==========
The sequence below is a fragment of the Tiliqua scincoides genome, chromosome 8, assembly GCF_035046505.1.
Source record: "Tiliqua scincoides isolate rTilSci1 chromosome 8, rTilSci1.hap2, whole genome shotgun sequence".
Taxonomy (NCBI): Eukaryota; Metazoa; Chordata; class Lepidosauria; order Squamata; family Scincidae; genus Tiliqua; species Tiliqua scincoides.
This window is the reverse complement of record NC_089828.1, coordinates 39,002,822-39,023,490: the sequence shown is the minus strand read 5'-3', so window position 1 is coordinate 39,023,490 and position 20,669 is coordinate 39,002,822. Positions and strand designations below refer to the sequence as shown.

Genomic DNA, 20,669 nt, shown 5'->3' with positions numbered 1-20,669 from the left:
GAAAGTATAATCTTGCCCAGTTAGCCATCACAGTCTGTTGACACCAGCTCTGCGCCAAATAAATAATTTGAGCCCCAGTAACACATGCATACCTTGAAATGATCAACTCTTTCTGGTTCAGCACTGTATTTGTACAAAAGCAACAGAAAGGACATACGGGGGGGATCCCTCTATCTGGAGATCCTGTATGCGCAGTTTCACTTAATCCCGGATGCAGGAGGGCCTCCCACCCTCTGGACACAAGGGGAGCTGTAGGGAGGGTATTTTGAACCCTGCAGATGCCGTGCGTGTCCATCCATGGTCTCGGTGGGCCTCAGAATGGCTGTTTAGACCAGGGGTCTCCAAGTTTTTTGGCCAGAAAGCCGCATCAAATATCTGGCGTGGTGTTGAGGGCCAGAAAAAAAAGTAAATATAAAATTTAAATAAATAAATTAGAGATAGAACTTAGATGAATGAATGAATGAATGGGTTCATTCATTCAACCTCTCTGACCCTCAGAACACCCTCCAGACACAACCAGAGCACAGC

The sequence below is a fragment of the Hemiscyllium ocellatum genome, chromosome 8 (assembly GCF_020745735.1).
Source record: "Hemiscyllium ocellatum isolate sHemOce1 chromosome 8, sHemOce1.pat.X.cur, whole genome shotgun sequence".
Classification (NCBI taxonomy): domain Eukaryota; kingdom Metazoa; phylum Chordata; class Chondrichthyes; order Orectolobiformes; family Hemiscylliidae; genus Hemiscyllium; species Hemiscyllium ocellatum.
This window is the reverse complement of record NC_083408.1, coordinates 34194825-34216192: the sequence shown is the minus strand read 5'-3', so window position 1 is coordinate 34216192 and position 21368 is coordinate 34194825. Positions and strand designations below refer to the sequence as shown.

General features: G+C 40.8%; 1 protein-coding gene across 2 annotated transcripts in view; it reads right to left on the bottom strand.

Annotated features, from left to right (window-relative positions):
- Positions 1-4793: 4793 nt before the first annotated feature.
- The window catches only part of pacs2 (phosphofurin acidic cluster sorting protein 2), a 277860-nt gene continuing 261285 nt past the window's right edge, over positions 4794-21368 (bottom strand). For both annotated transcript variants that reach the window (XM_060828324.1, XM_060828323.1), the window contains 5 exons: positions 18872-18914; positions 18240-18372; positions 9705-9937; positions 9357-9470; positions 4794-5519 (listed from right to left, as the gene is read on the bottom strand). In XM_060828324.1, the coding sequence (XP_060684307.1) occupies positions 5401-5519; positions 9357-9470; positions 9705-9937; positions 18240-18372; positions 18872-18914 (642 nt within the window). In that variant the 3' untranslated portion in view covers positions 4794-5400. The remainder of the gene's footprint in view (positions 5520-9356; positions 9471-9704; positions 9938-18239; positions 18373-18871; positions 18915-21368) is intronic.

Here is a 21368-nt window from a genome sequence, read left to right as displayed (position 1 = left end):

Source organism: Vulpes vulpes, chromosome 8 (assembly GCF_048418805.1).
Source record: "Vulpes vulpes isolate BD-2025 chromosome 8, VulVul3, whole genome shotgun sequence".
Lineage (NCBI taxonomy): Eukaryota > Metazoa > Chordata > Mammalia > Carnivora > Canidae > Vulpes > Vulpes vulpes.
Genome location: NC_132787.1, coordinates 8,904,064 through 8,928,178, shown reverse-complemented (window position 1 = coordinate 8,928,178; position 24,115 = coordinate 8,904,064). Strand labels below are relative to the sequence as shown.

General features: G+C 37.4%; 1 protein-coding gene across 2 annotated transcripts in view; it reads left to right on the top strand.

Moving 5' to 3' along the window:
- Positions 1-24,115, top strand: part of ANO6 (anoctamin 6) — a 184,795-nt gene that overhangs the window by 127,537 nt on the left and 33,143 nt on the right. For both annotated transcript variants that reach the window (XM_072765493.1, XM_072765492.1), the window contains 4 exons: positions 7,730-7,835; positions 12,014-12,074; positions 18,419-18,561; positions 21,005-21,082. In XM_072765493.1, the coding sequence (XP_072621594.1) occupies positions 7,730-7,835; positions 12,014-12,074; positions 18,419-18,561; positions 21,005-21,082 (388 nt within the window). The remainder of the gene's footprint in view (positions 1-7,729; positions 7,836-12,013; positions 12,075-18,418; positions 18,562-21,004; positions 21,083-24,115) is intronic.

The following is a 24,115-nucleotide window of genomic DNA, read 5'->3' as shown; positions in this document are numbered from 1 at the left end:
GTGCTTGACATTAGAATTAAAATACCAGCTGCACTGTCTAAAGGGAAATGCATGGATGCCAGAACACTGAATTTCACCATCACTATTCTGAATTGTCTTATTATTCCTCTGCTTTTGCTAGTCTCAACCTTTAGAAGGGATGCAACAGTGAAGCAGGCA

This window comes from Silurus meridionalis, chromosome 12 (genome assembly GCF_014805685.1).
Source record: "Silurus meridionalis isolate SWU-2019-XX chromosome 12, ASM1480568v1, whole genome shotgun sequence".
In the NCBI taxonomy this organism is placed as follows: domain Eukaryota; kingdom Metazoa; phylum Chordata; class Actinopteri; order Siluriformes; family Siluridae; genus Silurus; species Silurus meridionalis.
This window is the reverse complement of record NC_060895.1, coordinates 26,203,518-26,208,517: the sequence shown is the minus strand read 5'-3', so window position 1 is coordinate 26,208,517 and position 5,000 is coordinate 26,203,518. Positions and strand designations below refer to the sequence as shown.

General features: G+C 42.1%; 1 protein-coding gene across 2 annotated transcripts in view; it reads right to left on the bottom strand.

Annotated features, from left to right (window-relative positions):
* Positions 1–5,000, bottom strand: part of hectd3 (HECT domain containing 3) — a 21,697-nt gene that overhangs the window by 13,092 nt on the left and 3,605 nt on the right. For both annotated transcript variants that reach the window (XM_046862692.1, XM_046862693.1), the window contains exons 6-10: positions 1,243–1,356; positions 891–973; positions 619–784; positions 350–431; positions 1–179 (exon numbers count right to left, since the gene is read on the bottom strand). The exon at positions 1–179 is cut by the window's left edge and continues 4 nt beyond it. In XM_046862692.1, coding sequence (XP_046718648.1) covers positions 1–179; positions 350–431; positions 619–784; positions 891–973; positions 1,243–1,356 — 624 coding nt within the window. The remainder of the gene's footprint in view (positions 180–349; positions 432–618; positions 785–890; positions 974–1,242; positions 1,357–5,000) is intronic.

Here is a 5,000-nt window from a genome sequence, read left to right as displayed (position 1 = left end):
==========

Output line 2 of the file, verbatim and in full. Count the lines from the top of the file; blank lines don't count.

Source record: "Tiliqua scincoides isolate rTilSci1 chromosome 8, rTilSci1.hap2, whole genome shotgun sequence".